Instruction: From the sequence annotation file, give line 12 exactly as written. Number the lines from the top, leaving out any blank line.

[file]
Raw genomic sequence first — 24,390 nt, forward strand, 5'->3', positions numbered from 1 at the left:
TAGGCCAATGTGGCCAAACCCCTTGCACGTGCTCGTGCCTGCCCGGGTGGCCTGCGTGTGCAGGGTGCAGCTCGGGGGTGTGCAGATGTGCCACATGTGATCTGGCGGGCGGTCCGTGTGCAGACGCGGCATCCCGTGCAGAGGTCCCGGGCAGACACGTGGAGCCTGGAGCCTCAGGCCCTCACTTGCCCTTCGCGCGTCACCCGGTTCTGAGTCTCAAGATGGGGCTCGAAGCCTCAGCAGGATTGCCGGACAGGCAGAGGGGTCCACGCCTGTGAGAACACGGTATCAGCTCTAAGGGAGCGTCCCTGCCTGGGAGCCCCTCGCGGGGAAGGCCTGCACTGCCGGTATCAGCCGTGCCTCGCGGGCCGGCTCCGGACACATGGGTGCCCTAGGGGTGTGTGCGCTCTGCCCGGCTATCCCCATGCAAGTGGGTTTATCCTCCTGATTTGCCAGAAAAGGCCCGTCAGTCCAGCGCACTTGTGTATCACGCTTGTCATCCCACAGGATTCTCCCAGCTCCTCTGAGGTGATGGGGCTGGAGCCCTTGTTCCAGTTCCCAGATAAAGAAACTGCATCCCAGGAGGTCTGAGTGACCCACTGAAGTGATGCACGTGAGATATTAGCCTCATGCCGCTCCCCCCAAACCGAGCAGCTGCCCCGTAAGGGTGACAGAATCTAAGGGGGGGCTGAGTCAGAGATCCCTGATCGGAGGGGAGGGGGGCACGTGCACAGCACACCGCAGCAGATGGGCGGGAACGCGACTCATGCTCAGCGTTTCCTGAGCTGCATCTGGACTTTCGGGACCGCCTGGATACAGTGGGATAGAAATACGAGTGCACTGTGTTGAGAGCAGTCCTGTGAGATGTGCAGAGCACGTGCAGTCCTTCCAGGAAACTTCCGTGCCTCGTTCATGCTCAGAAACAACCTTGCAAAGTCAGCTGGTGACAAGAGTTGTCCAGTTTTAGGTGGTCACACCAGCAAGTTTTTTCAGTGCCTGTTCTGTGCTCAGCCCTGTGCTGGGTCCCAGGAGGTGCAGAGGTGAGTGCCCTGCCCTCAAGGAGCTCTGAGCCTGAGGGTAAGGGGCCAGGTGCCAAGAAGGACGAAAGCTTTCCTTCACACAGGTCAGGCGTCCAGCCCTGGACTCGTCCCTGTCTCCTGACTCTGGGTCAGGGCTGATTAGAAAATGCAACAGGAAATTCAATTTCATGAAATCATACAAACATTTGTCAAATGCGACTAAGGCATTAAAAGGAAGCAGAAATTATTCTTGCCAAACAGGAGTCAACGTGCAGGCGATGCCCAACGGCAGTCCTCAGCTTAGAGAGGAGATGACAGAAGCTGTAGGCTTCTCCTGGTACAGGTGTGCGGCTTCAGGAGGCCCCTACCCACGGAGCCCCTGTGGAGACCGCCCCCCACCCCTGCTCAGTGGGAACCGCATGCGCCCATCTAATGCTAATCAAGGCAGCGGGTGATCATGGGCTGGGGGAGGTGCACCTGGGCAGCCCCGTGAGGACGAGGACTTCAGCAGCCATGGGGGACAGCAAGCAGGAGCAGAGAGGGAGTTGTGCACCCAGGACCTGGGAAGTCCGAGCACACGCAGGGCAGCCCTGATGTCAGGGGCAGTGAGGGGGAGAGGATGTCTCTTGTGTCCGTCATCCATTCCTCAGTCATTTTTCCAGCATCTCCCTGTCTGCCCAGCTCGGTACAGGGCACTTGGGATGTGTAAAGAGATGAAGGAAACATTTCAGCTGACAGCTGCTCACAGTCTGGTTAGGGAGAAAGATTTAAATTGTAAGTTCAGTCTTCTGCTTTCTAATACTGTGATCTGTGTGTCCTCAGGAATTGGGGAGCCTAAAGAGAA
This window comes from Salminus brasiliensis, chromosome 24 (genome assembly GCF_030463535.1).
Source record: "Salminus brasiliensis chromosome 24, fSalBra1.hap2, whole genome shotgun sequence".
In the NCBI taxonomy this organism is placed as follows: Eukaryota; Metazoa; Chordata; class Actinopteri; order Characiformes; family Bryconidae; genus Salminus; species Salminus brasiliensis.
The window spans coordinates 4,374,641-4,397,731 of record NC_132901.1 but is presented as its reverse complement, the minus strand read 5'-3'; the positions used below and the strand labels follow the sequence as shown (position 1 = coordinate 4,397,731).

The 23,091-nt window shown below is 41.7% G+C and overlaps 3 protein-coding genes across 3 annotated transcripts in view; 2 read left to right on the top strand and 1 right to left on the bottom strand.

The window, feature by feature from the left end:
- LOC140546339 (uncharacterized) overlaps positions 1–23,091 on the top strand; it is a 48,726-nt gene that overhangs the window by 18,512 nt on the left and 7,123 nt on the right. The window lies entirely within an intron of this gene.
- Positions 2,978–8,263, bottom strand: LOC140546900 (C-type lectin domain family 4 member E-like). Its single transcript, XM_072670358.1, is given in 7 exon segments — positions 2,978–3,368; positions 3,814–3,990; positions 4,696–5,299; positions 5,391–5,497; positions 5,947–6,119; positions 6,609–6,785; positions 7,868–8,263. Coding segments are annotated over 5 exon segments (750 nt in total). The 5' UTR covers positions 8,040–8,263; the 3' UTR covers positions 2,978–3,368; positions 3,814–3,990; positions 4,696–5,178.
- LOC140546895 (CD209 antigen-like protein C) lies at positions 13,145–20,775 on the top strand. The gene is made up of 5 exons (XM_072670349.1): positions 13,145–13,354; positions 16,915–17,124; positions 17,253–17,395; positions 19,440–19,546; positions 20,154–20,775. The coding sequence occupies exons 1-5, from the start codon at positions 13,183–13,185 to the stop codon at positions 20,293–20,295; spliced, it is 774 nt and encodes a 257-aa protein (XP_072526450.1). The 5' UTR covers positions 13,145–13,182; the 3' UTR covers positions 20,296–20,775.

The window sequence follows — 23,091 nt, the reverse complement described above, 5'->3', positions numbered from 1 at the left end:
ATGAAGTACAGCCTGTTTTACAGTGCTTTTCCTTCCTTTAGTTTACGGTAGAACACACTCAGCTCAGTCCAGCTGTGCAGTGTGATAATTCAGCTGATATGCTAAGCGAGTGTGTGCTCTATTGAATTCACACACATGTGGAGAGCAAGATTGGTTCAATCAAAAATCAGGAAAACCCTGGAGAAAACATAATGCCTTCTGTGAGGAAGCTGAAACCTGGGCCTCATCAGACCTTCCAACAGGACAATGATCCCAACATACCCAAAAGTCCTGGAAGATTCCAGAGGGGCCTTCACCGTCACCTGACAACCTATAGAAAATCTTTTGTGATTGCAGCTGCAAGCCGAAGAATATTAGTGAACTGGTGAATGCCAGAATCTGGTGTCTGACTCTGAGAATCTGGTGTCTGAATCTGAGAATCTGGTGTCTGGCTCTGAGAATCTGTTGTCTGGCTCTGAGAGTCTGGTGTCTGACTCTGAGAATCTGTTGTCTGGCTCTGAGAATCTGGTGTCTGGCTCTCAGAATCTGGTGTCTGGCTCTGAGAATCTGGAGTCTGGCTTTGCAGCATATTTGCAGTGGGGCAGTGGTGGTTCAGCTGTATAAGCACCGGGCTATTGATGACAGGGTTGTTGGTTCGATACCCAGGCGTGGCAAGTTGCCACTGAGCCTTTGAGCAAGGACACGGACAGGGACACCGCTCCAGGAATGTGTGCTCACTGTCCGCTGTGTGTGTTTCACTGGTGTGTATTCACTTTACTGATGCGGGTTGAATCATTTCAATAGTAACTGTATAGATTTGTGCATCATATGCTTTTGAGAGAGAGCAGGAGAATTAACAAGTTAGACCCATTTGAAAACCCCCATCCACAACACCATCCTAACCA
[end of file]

The window sequence follows — 23,091 nt, the reverse complement described above, 5'->3', positions numbered from 1 at the left end: